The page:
- Inspect each z-stack to ensure that slices only contain vessels. Open the z-stack in ImageJ and enhance the contrast by clicking Image > Adjust > Brightness/Contrast. The vessel borders are now clearly demarcated, and the background level is minimized. Often, the z-dimensions don't match the x/y dimensions. To rectify this, click Image > Adjust > Size and change the number of z-slices so that the distance between each slice is equivalent to one pixel in x/y. ImageJ will interpolate automatically. If this step is not performed properly, the final 3D volumes will appear compressed.
CAUTION: ECs will migrate towards the edges of the gel and will form small cobblestone colonies. While these are useful to estimate the boundaries of the hydrogel, they will interfere with the final image analysis and should be deleted.
NOTE: ImageJ is a Java-based open-source image analysis software developed in concert by the National Institutes of Health and the Laboratory for Optical and Computational Instrumentation. It is recommended to download Fiji, which is simply ImageJ bundled with useful plugins (https://fiji.sc/).
- In ImageJ, blur the image in 3-dimensions clicking Process > Filters > Gaussian Blur 3D and then setting the sigma values in all 3 dimensions to 2.0 (this value might need to be adjusted by the end user).
- In ImageJ, click Process > Binary > Make Binary and then select an appropriate thresholding algorithm. The cross-entropy thresholding algorithm developed by Li et al. is effective in separating vessels from the background21. Calculate the threshold for each image and set the background to “Default”.
- In ImageJ, remove spurious noise and fill in “holes” in lumens by clicking Process > Noise > Remove Outliers.
NOTE: Removing “bright” outliers will fill in small holes in connected vessels; removing “dark” outliers will remove dead cells. The size of the removal radius will vary based on the magnification and size of the vessels. For images acquired with a wide-field objective that are 512 x 512 pixels, the radii will typically range from 4-6 pixels.
- Process all raw (e.g., czi extension) files and convert into .tif files before proceeding to step 7.6. To aid in this processing, an ImageJ script, “Binarize and Filter.ijm” has been attached to this manuscript.
- Save the processed .tif files in the same folder as the file “BatchProcessSkeleton.m”, available for download in the manuscript. This script, developed by the authors, calls the functions published by Phillip Kollmannsberger22 and conducts some additional file manipulation.
- Download and unzip all files associated with the two main functions “Skel2Graph3D” (https://www.mathworks.com/matlabcentral/fileexchange/43527-skel2graph-3d) and “Skeleton3D” (https://www.mathworks.com/matlabcentral/fileexchange/43400-skeleton3d). Save all the functions into the same folder as the opened processed z-stack.
- Open a multi-paradigm numerical computing environment (see Table of Materials) and navigate to the folder where all the files described above have been saved.
- Run “BatchProcessSkeleton.m” either by typing BatchProcessSkeleton in the Command Window or by opening the script and hitting the Run button (right-facing green arrow) in the Editor.
NOTE: To analyze a large dataset with a single command, ensure that the string inside the dir function in line 6 contains an asterisk (e.g., ‘*.tif’). Otherwise, replace the asterisk with the file name if the analysis of a single file is desired.
- The length of time that this script will take to execute will vary substantially based on the computing power available. It is recommended to conduct this analysis on a computer with at least 8 GB of RAM so that the user can access other programs while the script runs.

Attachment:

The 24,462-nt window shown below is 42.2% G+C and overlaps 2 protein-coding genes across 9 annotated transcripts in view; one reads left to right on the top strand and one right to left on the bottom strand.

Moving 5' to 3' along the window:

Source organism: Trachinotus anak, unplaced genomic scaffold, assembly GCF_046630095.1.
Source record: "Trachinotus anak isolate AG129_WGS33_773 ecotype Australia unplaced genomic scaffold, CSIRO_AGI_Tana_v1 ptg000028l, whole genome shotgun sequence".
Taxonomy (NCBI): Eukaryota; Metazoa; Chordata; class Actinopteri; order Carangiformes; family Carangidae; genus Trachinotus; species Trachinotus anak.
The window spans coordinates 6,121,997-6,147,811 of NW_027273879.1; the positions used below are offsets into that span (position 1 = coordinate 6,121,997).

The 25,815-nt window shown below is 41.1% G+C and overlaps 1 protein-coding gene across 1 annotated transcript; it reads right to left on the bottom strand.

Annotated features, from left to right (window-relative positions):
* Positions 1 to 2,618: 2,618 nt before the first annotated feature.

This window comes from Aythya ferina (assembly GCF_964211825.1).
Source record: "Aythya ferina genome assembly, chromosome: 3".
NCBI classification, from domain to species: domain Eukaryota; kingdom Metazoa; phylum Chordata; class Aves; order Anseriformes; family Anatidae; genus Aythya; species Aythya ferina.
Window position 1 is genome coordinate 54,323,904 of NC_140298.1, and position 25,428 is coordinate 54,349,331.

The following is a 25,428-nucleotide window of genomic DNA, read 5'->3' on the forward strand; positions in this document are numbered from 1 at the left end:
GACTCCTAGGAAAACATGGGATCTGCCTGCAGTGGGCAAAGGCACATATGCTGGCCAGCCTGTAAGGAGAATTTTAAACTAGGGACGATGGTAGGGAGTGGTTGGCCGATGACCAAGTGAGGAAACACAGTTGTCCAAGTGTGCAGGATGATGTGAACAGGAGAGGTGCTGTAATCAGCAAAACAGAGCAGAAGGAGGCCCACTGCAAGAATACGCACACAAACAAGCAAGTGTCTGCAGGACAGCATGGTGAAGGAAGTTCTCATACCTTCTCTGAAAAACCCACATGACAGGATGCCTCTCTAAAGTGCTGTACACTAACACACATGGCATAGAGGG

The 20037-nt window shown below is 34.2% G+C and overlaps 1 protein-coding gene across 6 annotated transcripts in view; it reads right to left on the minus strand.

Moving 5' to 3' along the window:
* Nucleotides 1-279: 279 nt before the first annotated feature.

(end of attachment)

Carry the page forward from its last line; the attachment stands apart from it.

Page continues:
CAUTION: While not strictly necessary, graphing the original confocal acquisition (in gray) and overlaying with this image matrix with the skeleton matrix (in red) can aid in evaluating the performance of the skeletonization algorithm. In addition, the reader can create a nodal graph, as implemented by Kollmannsberger et al., to evaluate the accuracy of the network analysis. Creating both graphs, while useful, will dramatically increase the runtime of the script and require additional memory; if the user simply requires a final topology analysis and does not want to visualize the data set, simply comment out lines 44 to 61 (skeleton graph) and lines 104 to 143 (topology graph).
- Upon completion, the Data matrix, visible in the Workspace, now contains the processed data. Double click Data and open this cell in the Variable editor.
- Note that this matrix will contain, from left to right: 1) the file name, 2) the number of nodes (branch points + end points), 3) branch points, 4) links (i.e., vessels), 5) network length (including isolate vessels), and 6) the number of slices contained in the z-stack. Save this data as a .csv file and export for further analysis to any software of choice.
After differentiation (Figure 1), FACS and encapsulation of iPSC-EPs in collagen hydrogels, the cells will typically remain rounded for 24 h before beginning to migrate and form initial lumens. After about 6 days of culture, a primitive capillary plexus will be visible in the hydrogel when viewed with brightfield microscopy (Figure 2). After imaging the fixed, stained cell-laden hydrogels on a confocal microscope (Movie 1, Supplemental Movie 1), the pre-processed images are converted to a skeleton which enables an analysis of the overall length and connectivity of the network. These quantitative measures can then be used to determine which set of conditions are optimal for producing robust vascular networks.
This protocol allows for the development of a robust, three-dimensional capillary plexus that is responsive to local physical and chemical cues. In previous work, this network formation has been shown to be sensitive to matrix density, matrix stiffness, matrix metalloprotease inhibition, and the type and concentration of various angiogenic mitogens20,23.